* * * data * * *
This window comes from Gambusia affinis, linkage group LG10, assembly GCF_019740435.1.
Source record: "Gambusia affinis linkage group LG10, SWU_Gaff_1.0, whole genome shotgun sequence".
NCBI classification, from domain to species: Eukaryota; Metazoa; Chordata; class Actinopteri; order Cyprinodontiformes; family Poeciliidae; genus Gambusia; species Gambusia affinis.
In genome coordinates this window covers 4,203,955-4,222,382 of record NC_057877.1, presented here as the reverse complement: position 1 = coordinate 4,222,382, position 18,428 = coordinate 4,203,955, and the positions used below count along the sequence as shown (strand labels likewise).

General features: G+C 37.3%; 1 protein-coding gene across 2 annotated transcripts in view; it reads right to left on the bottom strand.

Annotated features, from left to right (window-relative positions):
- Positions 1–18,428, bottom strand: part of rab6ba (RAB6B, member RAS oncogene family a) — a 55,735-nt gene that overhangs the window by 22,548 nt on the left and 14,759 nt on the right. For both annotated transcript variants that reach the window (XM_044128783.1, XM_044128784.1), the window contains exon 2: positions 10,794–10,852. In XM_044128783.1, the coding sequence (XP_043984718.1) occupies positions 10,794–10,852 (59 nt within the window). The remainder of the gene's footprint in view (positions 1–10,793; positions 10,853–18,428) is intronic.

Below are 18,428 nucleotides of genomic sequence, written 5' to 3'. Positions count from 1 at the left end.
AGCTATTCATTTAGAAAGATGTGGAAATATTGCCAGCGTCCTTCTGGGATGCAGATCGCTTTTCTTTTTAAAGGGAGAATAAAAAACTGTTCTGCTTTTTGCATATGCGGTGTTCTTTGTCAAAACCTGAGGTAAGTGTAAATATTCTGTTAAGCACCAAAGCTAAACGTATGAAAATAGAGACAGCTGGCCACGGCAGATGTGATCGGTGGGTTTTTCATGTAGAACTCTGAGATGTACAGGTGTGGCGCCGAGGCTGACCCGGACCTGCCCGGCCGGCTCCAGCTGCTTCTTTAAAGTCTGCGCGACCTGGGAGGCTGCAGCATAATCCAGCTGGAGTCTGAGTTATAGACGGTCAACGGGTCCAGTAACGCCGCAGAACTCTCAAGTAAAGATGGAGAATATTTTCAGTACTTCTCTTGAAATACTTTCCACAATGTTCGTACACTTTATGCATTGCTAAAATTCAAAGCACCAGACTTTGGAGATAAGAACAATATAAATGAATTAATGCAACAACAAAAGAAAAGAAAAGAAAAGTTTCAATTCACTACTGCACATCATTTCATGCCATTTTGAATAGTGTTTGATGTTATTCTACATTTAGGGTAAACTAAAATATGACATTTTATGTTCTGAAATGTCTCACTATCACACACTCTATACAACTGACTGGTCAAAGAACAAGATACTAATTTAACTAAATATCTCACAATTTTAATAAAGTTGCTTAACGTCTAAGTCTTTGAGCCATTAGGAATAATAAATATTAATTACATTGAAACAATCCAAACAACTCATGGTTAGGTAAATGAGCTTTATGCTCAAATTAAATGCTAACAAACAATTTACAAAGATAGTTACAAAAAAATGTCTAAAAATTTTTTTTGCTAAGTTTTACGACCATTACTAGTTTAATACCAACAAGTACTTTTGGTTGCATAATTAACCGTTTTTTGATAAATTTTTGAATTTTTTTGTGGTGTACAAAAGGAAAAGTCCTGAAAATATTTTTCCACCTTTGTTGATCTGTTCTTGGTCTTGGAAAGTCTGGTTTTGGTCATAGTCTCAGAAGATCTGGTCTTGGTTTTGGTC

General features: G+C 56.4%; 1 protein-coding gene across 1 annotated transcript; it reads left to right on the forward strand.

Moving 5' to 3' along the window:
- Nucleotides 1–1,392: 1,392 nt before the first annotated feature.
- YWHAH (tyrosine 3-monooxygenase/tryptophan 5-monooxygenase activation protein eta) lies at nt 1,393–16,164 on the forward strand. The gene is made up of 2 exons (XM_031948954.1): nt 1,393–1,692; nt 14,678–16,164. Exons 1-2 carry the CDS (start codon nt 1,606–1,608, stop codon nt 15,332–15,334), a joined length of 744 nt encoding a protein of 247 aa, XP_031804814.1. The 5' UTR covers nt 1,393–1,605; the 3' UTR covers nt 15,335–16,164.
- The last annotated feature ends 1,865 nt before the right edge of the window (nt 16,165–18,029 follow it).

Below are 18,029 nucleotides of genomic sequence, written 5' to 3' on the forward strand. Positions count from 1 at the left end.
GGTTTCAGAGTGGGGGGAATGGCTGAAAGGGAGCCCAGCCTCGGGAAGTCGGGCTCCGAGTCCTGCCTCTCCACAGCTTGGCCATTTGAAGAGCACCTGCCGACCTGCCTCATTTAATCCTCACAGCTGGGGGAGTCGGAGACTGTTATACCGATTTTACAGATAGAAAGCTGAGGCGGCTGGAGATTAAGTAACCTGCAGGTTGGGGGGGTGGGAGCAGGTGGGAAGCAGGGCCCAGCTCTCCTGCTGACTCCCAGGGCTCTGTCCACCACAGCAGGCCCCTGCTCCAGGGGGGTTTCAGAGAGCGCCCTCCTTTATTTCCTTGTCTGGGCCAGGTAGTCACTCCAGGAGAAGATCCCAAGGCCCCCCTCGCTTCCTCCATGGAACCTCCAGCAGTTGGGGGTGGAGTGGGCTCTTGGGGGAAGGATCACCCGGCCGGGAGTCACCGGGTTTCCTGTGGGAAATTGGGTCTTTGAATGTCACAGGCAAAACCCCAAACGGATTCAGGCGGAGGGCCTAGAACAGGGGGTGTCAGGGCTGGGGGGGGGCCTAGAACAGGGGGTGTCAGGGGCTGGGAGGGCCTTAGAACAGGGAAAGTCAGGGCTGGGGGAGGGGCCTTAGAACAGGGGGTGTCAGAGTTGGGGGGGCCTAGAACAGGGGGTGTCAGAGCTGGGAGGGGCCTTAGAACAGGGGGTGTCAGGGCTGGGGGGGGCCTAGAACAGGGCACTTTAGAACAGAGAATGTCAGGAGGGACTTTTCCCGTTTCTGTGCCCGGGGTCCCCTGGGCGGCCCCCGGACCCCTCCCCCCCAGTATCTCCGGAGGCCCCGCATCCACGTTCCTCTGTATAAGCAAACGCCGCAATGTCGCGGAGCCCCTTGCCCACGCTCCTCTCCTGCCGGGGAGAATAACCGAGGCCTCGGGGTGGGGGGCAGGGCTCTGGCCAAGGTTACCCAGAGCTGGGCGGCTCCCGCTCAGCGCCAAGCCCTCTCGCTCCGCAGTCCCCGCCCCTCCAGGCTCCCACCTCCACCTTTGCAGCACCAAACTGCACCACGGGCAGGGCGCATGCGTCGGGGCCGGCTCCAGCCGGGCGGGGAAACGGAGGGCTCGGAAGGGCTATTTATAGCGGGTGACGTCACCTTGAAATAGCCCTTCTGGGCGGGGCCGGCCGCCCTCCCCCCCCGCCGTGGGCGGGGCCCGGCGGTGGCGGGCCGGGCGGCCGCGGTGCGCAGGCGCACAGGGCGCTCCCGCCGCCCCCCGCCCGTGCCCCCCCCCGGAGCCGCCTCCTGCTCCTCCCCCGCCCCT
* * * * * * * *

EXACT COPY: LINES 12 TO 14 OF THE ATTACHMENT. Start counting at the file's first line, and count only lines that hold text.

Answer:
- Nucleotides 1–1,392: 1,392 nt before the first annotated feature.
- YWHAH (tyrosine 3-monooxygenase/tryptophan 5-monooxygenase activation protein eta) lies at nt 1,393–16,164 on the forward strand. The gene is made up of 2 exons (XM_031948954.1): nt 1,393–1,692; nt 14,678–16,164. Exons 1-2 carry the CDS (start codon nt 1,606–1,608, stop codon nt 15,332–15,334), a joined length of 744 nt encoding a protein of 247 aa, XP_031804814.1. The 5' UTR covers nt 1,393–1,605; the 3' UTR covers nt 15,335–16,164.
- The last annotated feature ends 1,865 nt before the right edge of the window (nt 16,165–18,029 follow it).